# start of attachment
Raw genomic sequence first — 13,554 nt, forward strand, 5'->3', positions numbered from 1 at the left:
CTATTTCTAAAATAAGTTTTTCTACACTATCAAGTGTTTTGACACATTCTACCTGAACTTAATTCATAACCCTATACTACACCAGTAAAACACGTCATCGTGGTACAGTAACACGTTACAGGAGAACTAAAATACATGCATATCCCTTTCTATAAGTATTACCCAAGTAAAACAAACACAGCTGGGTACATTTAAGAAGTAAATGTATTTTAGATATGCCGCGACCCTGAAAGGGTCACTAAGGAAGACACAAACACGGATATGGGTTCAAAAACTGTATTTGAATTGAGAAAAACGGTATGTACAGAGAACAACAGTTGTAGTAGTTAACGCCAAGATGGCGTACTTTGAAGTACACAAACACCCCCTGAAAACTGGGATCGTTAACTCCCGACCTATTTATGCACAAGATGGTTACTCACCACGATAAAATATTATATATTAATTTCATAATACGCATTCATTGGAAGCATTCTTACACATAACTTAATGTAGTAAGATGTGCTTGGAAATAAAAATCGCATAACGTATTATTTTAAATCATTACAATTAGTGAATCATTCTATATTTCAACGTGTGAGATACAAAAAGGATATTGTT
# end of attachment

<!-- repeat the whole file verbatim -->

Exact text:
Raw genomic sequence first — 13,554 nt, forward strand, 5'->3', positions numbered from 1 at the left:
CTATTTCTAAAATAAGTTTTTCTACACTATCAAGTGTTTTGACACATTCTACCTGAACTTAATTCATAACCCTATACTACACCAGTAAAACACGTCATCGTGGTACAGTAACACGTTACAGGAGAACTAAAATACATGCATATCCCTTTCTATAAGTATTACCCAAGTAAAACAAACACAGCTGGGTACATTTAAGAAGTAAATGTATTTTAGATATGCCGCGACCCTGAAAGGGTCACTAAGGAAGACACAAACACGGATATGGGTTCAAAAACTGTATTTGAATTGAGAAAAACGGTATGTACAGAGAACAACAGTTGTAGTAGTTAACGCCAAGATGGCGTACTTTGAAGTACACAAACACCCCCTGAAAACTGGGATCGTTAACTCCCGACCTATTTATGCACAAGATGGTTACTCACCACGATAAAATATTATATATTAATTTCATAATACGCATTCATTGGAAGCATTCTTACACATAACTTAATGTAGTAAGATGTGCTTGGAAATAAAAATCGCATAACGTATTATTTTAAATCATTACAATTAGTGAATCATTCTATATTTCAACGTGTGAGATACAAAAAGGATATTGTT